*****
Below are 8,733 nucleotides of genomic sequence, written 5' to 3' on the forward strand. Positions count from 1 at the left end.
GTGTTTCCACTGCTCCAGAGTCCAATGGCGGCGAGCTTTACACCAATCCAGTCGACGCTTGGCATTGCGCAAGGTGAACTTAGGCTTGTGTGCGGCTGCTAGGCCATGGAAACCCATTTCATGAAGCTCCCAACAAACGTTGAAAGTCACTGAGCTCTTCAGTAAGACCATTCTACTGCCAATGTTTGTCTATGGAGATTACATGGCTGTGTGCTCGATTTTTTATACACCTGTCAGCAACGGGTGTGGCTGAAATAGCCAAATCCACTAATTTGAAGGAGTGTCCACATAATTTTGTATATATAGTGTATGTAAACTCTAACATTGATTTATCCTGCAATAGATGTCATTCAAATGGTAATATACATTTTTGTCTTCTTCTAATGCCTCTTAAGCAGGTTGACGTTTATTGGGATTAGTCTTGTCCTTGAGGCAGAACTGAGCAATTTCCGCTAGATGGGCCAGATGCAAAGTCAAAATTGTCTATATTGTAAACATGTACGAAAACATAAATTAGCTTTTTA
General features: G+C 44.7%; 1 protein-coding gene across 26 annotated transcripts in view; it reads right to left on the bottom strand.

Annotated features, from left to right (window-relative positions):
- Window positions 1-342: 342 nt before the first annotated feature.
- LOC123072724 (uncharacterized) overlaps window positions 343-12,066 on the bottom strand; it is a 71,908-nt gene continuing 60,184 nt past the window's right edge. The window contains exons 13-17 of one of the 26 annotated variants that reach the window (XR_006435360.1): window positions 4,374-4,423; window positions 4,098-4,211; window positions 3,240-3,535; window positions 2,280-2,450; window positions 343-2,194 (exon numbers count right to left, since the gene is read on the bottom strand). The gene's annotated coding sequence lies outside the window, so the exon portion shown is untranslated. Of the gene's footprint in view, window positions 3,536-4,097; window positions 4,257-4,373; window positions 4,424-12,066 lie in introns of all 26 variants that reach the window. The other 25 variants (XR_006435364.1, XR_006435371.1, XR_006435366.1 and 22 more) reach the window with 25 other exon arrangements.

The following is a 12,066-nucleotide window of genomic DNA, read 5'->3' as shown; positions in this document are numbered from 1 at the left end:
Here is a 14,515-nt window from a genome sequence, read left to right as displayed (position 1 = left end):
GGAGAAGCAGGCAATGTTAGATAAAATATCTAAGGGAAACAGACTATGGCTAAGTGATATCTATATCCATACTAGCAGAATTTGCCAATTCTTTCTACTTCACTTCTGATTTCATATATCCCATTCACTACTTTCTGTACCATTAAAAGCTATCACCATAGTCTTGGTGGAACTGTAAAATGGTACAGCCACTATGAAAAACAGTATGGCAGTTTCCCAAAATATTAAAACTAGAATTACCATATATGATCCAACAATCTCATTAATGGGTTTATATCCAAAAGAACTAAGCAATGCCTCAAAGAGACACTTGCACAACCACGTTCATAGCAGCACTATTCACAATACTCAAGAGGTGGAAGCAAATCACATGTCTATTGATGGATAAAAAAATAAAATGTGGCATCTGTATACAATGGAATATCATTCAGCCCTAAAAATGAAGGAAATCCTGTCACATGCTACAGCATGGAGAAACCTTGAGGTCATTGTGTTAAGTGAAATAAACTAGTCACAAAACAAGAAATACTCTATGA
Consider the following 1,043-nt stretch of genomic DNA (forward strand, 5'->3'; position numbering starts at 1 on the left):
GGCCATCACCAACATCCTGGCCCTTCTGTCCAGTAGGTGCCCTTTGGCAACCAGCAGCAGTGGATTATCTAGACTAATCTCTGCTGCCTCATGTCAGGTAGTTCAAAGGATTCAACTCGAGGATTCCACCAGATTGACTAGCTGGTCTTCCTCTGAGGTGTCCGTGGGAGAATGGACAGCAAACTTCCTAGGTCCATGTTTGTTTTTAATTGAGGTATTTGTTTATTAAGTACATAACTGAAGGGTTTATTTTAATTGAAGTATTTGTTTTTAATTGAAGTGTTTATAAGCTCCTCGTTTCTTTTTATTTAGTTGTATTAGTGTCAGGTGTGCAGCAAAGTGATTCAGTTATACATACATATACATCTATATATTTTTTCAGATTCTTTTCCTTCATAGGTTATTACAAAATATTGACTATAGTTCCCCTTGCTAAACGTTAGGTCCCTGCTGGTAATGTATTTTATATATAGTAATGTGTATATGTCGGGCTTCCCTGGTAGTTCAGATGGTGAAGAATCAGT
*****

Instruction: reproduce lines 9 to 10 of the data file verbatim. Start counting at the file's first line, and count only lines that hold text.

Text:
GGAGAAGCAGGCAATGTTAGATAAAATATCTAAGGGAAACAGACTATGGCTAAGTGATATCTATATCCATACTAGCAGAATTTGCCAATTCTTTCTACTTCACTTCTGATTTCATATATCCCATTCACTACTTTCTGTACCATTAAAAGCTATCACCATAGTCTTGGTGGAACTGTAAAATGGTACAGCCACTATGAAAAACAGTATGGCAGTTTCCCAAAATATTAAAACTAGAATTACCATATATGATCCAACAATCTCATTAATGGGTTTATATCCAAAAGAACTAAGCAATGCCTCAAAGAGACACTTGCACAACCACGTTCATAGCAGCACTATTCACAATACTCAAGAGGTGGAAGCAAATCACATGTCTATTGATGGATAAAAAAATAAAATGTGGCATCTGTATACAATGGAATATCATTCAGCCCTAAAAATGAAGGAAATCCTGTCACATGCTACAGCATGGAGAAACCTTGAGGTCATTGTGTTAAGTGAAATAAACTAGTCACAAAACAAGAAATACTCTATGA
Consider the following 1,043-nt stretch of genomic DNA (forward strand, 5'->3'; position numbering starts at 1 on the left):